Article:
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The Aiptasia or brown sea anemone is the most common Hawaiian sea anemone found on reefs and in tidepools. It is often overlooked because its color provides camouflage and because it can contract to a small size. This anemone is usually tan, but can range from pale green-brown to dark brown. The predominant brown color reflects the presence of symbiotic algae (zooxanthellae) which live within the cells of its gut. Anemones living in dark places are pale or even white because zooxanthellae are present only in low concentrations, or absent entirely.
White threads called acontia line the gut cavity and are visible through the body wall. Acontia bear stinging cells and are involved in digestion, but they can also be extended outside of the body (through pores in the body wall) if the anemone is disturbed and may serve a defense function.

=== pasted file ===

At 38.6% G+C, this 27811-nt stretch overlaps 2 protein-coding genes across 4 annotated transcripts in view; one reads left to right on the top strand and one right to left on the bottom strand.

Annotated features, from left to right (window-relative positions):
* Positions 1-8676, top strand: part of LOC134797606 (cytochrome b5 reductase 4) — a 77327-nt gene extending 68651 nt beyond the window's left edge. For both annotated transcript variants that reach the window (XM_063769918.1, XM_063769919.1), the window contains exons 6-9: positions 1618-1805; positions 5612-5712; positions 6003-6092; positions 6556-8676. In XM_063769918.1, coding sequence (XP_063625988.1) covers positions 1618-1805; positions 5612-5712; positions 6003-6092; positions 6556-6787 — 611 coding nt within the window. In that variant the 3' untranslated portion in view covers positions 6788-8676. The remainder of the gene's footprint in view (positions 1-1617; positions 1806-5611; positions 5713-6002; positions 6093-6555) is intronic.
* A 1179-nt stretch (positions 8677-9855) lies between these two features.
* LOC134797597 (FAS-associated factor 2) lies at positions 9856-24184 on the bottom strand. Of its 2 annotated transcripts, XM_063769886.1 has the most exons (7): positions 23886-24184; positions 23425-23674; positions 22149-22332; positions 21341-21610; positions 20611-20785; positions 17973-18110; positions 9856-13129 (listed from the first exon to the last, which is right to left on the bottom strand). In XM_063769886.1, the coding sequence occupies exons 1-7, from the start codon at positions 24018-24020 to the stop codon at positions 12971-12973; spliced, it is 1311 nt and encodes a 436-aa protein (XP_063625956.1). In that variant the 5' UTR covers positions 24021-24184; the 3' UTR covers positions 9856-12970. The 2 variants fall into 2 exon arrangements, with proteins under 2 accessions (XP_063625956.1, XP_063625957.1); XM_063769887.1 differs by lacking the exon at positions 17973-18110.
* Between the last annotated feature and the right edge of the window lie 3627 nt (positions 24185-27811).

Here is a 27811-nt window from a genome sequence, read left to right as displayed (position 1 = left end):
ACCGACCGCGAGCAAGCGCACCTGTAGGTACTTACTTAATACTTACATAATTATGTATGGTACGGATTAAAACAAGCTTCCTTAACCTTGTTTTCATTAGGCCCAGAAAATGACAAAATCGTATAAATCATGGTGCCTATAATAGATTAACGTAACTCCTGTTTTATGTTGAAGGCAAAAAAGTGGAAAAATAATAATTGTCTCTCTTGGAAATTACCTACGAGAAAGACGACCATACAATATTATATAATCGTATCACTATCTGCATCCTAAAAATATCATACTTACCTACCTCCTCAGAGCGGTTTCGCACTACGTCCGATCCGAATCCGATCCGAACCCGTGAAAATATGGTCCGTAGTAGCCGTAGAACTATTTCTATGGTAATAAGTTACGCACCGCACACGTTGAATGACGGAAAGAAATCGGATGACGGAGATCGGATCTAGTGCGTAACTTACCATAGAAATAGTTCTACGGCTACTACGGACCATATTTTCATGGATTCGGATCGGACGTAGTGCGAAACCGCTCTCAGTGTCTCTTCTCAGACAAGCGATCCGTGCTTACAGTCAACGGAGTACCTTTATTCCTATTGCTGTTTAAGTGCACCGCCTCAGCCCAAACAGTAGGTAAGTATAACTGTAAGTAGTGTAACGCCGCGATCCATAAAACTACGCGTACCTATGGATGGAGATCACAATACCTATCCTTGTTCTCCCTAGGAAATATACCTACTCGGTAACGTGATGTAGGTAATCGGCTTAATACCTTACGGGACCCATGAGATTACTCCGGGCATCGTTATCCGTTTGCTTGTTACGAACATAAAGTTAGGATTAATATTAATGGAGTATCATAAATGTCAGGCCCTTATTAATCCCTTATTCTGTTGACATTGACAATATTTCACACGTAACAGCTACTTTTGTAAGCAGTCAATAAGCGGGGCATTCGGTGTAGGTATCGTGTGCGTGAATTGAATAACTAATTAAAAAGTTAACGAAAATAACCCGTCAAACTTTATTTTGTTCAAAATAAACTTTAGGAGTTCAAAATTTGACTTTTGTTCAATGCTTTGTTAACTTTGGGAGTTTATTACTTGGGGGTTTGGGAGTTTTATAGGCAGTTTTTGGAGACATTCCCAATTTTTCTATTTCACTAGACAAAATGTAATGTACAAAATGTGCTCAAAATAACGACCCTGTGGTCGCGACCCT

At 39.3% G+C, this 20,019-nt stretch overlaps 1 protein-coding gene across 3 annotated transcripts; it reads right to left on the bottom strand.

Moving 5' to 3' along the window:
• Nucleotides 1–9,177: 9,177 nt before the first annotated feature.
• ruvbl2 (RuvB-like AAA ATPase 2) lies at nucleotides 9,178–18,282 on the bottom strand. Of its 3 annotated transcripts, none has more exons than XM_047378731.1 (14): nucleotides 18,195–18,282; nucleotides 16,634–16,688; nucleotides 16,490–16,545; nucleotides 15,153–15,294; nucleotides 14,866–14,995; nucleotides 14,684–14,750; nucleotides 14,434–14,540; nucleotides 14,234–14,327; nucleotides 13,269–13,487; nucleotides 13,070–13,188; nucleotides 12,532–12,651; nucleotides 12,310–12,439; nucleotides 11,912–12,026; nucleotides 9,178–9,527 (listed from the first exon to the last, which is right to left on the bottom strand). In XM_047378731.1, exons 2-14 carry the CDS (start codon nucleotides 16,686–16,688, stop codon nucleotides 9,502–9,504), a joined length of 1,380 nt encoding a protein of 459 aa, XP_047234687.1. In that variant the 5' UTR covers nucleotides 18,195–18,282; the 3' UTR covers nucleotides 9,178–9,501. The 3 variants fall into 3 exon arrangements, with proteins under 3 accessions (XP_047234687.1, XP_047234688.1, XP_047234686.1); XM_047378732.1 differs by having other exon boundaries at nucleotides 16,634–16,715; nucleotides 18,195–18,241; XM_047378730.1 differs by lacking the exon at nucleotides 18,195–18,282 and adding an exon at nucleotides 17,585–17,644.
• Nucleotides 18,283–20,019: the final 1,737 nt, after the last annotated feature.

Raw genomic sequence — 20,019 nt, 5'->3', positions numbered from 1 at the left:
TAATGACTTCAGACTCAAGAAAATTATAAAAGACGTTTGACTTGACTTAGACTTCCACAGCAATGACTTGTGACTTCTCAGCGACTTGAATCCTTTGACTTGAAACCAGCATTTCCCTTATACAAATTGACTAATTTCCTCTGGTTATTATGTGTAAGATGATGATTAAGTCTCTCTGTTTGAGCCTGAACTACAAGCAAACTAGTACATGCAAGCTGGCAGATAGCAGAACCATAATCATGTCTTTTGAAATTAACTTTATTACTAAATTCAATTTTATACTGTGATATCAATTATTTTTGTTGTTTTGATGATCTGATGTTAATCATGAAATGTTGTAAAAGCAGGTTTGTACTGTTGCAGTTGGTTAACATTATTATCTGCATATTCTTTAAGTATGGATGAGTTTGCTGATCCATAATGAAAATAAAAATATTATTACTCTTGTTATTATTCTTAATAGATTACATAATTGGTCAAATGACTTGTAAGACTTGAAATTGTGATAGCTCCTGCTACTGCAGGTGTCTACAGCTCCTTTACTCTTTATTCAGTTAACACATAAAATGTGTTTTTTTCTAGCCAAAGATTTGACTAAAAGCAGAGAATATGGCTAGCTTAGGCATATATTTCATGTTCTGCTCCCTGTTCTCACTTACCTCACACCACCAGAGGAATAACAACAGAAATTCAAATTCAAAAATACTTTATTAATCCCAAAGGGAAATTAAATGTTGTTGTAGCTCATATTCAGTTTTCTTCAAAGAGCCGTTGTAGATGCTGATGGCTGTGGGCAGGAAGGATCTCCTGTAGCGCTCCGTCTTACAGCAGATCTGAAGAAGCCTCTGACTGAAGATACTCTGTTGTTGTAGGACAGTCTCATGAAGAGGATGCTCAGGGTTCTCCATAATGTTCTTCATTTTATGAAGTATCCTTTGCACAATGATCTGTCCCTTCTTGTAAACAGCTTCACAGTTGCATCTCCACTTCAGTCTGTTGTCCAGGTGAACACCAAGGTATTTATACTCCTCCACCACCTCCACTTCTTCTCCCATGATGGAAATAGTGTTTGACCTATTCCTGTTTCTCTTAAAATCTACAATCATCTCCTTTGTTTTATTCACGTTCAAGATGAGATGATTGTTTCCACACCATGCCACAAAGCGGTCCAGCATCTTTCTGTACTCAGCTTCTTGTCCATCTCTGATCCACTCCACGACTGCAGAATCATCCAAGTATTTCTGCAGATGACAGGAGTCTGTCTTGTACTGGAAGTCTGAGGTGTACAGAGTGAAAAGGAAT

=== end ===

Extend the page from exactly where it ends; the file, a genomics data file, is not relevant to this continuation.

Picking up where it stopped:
In aquarium tanks, Aiptasia reproduce asexually by a process called pedal laceration – as the anemone crawls slowly with its muscular base, it leaves behind small bits of tissue that can regenerate an entire small anemone.
‘okola (general name for sea anemones)
Indo-Pacific, including Hawai‘i, and Eastern Pacific
up to 2 inches (5 cm) high, diameter up to 2 inches (5 cm)
plankton & detritus, nutrients from symbiotic algae